Rishikesh, Known for its spirituality and yoga Rishikesh, in Uttarakhand has now made it onto the international map for offering adventure sport in the form of white water rafting. With monsoon, making its presence felt in the hill-state, colourful kayaks and rafts have all but vanished from the Ganges with the seasons rafting taking a three month break.
From early September to June, just before the Great Indian Monsoon drenches the hill-state lakhs of visitors from home and abroad have thronged to these rapids for that ultimate thrill and adventure, especially the 16 kilometer stretch from Shivpuri to Laxman Jhula, adjudged by many, as the best rafting course.
Come monsoon and for the next three months, the rapids which go upto to grade 5 in Rishikesh, all together vanish under the mighty Ganges in spate only to emerge, when rains abate and the monsoon retreats. Recently, Dinesh Bhatt, President of the Rafting Association said, “There have been records tourists this season. Rafting here will continue for another week and then coming July we will shut shop until the rapids reappear in September, welcoming all for the next season.”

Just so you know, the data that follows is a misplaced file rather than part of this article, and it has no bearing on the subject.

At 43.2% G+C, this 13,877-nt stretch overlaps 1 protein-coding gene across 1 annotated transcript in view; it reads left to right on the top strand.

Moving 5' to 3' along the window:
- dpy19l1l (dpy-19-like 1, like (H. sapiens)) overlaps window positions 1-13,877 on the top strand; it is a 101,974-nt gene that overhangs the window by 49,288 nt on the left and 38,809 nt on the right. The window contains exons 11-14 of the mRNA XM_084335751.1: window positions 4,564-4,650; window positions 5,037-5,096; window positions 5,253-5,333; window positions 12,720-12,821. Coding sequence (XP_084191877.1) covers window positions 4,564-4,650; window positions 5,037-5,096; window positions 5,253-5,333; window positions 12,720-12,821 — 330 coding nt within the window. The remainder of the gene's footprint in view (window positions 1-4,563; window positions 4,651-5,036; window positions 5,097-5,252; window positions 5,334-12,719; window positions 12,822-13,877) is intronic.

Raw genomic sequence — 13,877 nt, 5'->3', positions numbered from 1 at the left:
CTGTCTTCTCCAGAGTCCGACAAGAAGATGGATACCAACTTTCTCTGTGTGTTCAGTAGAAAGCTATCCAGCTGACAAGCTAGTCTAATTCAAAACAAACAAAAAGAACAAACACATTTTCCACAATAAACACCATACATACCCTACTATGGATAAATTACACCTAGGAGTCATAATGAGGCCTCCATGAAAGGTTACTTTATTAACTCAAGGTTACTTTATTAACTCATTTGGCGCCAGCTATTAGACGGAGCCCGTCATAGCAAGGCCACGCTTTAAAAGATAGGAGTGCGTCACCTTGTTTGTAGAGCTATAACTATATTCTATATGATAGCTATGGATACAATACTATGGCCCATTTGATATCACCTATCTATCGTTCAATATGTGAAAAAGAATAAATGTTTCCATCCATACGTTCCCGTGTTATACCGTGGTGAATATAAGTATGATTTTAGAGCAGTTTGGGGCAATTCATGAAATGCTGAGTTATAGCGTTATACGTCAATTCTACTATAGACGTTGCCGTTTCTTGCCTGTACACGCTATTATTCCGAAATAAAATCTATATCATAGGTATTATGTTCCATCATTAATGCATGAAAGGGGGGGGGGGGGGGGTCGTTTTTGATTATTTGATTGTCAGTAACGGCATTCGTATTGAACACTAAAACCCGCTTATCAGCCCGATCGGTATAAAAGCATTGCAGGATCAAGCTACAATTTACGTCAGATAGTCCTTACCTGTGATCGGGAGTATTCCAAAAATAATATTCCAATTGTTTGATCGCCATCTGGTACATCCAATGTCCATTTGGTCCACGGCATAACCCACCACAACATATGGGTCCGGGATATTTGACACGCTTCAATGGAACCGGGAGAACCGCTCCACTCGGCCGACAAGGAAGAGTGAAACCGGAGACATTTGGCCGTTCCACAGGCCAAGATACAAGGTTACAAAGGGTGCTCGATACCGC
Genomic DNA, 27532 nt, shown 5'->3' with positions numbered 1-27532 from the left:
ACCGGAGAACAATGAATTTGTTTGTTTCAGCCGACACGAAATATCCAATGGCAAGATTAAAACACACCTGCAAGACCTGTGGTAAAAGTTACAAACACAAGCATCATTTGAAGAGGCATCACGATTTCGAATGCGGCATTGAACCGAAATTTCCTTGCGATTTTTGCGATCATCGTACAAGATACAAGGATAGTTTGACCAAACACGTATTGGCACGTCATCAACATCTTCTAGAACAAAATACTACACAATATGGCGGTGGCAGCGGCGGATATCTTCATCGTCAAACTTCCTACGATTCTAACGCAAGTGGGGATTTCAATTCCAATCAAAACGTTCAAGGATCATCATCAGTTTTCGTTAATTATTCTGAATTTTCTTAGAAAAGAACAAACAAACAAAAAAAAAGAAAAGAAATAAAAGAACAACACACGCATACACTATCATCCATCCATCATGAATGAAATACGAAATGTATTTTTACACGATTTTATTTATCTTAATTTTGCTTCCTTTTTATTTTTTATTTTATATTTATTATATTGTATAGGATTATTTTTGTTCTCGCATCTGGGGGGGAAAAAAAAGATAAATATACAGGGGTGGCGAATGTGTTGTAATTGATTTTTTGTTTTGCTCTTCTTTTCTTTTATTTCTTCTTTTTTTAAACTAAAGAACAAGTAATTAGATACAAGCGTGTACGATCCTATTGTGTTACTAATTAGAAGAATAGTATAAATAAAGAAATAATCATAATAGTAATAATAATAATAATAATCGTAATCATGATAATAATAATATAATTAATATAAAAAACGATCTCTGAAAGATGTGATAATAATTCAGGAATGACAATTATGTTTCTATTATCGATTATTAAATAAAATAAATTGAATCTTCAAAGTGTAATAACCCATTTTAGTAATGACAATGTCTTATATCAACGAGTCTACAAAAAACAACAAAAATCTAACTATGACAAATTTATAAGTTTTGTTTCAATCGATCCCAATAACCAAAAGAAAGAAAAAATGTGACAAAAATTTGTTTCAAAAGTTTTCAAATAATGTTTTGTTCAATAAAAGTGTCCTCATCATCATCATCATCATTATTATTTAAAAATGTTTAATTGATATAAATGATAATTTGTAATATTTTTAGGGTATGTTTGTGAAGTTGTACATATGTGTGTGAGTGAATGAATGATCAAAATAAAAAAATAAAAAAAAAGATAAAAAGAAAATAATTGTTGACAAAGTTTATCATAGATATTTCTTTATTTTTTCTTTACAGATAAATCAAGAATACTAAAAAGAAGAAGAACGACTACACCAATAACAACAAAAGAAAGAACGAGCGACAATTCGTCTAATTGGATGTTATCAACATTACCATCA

Rishikesh offers tremendous whitewater adventure down a 35 kms stretch from Kaudiyala – Rishikesh on the magnificent Ganga. Over the years, a hundred rafting camps have come up in this stretch bringing in revenue and fame which the sport has to offer.
From mild to wild and everything in between, the rapids on the Ganga offer it all with a picture postcard setting to take you through, making this the perfect playground for amateur as well as experienced rafters and kayakers as they snake down the grade five rapids.
For now most of the rafting camps have either shut shop or are in the process of wrapping up and moving elsewhere, leaving the river and its scenic banks bereft of dotted campy colonies, rafts and kayaks which add colour to the town and the emerald green river as well.